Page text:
Based on her research on religious life among catholic sisters in East and Central Africa as well as in the UK and Ireland, María Calderón Muñoz discussed some of the challenges of online interviewing – especially when covering difficult and very personal experiences. As several of the speakers stressed, asking into people’s personal stories requires a strong relationship of trust. However, trust takes time to establish, making it difficult in a time-limited online interview. Connectivity problems, lack of social cues, frequent interruptions as well as fatigue and increased self-awareness from being on video all further complicates building a trustful relationship. As such, María stressed the importance of acknowledging the limitations of online interviews and thinking carefully about how to use them. Multiple sessions over a period of time can give more room for building a relationship of trust and it could be worthwhile to combine online methods with other means of communicating such as phone calls or, if possible, meeting for a walk. View María’s presentation.

Trust and the relationship between the researcher and research partners were also central themes in the presentation by Yvonne Riaño, Associate Professor at the Geography Institute of the University of Neuchâtel, who questioned whether research in the times of Covid-19 mainly is a problem of techniques. The problem of distance is not new in research on migration, and how to establish trust between researchers and research participants in an ethical way has long been discussed within feminist and post-colonial research. Sharing her experiences with fostering collaborative research partnership through WhatsApp chains and online workshops, Yvonne argued that digital techniques have great potential for overcoming social and geographical distances as well as helping democratise research. Yvonne’s framework for mutual learning – the Minga Methodology – provides five useful principles guiding this potential. View Yvonne’s presentation.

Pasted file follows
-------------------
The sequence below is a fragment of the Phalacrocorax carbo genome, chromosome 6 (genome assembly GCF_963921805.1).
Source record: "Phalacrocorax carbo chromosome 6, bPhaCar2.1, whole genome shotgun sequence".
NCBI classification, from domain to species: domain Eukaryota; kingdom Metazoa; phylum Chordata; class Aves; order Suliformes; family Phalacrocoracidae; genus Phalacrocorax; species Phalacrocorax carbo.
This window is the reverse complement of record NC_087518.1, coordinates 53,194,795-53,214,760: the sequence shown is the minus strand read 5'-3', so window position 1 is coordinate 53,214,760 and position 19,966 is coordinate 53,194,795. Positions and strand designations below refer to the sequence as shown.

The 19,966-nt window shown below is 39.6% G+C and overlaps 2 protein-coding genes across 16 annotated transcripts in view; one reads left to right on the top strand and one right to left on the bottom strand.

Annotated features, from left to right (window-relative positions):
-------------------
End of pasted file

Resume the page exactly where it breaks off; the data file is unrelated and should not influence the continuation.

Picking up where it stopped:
The five contributions at the workshop all highlighted, that while the Covid-19 pandemic has brought new challenges for doing research on migration, there is also much creative potential for alternative methods and for building reciprocal research collaborations. Furthermore, the disruptive circumstances brought by Covid-19 has, first of all, underscored the importance of trust and collaborative relationships as fundamental in migration research– a point that is highly relevant both during the pandemic, but certainly also beyond.

Note:  This article gives the views of the author/academic featured and does not represent the views of the Global Development Institute as a whole.